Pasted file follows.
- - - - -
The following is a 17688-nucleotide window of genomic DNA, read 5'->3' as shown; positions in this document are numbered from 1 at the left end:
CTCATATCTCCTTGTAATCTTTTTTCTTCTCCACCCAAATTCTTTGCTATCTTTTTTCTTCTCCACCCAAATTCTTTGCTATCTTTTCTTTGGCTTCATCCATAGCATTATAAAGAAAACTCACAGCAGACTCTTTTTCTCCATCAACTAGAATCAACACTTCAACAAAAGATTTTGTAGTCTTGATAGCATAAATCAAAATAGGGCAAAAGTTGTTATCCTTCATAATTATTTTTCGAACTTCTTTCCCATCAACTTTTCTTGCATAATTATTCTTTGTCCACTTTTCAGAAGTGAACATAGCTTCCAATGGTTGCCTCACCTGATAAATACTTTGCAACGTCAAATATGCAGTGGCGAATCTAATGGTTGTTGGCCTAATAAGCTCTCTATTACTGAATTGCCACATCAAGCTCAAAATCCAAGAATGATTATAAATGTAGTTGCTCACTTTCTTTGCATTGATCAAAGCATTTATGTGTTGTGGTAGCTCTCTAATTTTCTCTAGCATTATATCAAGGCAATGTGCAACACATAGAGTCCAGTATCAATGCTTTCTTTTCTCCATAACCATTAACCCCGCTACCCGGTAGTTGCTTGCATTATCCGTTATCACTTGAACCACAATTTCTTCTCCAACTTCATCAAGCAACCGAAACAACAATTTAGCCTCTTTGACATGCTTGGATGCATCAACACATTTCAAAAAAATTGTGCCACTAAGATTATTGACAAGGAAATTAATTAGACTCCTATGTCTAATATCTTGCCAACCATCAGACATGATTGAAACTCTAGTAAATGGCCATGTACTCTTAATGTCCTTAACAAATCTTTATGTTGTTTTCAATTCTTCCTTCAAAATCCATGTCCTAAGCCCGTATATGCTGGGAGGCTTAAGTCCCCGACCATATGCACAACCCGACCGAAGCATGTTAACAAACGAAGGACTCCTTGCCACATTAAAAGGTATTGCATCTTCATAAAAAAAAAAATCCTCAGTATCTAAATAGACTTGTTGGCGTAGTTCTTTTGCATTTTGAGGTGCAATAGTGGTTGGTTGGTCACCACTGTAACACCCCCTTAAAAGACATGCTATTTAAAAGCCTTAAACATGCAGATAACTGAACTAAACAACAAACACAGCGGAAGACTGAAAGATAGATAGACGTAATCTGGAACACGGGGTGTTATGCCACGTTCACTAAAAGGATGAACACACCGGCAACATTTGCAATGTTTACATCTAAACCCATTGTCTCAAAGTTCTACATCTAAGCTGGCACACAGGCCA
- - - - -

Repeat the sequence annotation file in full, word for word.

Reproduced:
The following is a 17688-nucleotide window of genomic DNA, read 5'->3' as shown; positions in this document are numbered from 1 at the left end:
CTCATATCTCCTTGTAATCTTTTTTCTTCTCCACCCAAATTCTTTGCTATCTTTTTTCTTCTCCACCCAAATTCTTTGCTATCTTTTCTTTGGCTTCATCCATAGCATTATAAAGAAAACTCACAGCAGACTCTTTTTCTCCATCAACTAGAATCAACACTTCAACAAAAGATTTTGTAGTCTTGATAGCATAAATCAAAATAGGGCAAAAGTTGTTATCCTTCATAATTATTTTTCGAACTTCTTTCCCATCAACTTTTCTTGCATAATTATTCTTTGTCCACTTTTCAGAAGTGAACATAGCTTCCAATGGTTGCCTCACCTGATAAATACTTTGCAACGTCAAATATGCAGTGGCGAATCTAATGGTTGTTGGCCTAATAAGCTCTCTATTACTGAATTGCCACATCAAGCTCAAAATCCAAGAATGATTATAAATGTAGTTGCTCACTTTCTTTGCATTGATCAAAGCATTTATGTGTTGTGGTAGCTCTCTAATTTTCTCTAGCATTATATCAAGGCAATGTGCAACACATAGAGTCCAGTATCAATGCTTTCTTTTCTCCATAACCATTAACCCCGCTACCCGGTAGTTGCTTGCATTATCCGTTATCACTTGAACCACAATTTCTTCTCCAACTTCATCAAGCAACCGAAACAACAATTTAGCCTCTTTGACATGCTTGGATGCATCAACACATTTCAAAAAAATTGTGCCACTAAGATTATTGACAAGGAAATTAATTAGACTCCTATGTCTAATATCTTGCCAACCATCAGACATGATTGAAACTCTAGTAAATGGCCATGTACTCTTAATGTCCTTAACAAATCTTTATGTTGTTTTCAATTCTTCCTTCAAAATCCATGTCCTAAGCCCGTATATGCTGGGAGGCTTAAGTCCCCGACCATATGCACAACCCGACCGAAGCATGTTAACAAACGAAGGACTCCTTGCCACATTAAAAGGTATTGCATCTTCATAAAAAAAAAAATCCTCAGTATCTAAATAGACTTGTTGGCGTAGTTCTTTTGCATTTTGAGGTGCAATAGTGGTTGGTTGGTCACCACTGTAACACCCCCTTAAAAGACATGCTATTTAAAAGCCTTAAACATGCAGATAACTGAACTAAACAACAAACACAGCGGAAGACTGAAAGATAGATAGACGTAATCTGGAACACGGGGTGTTATGCCACGTTCACTAAAAGGATGAACACACCGGCAACATTTGCAATGTTTACATCTAAACCCATTGTCTCAAAGTTCTACATCTAAGCTGGCACACAGGCCA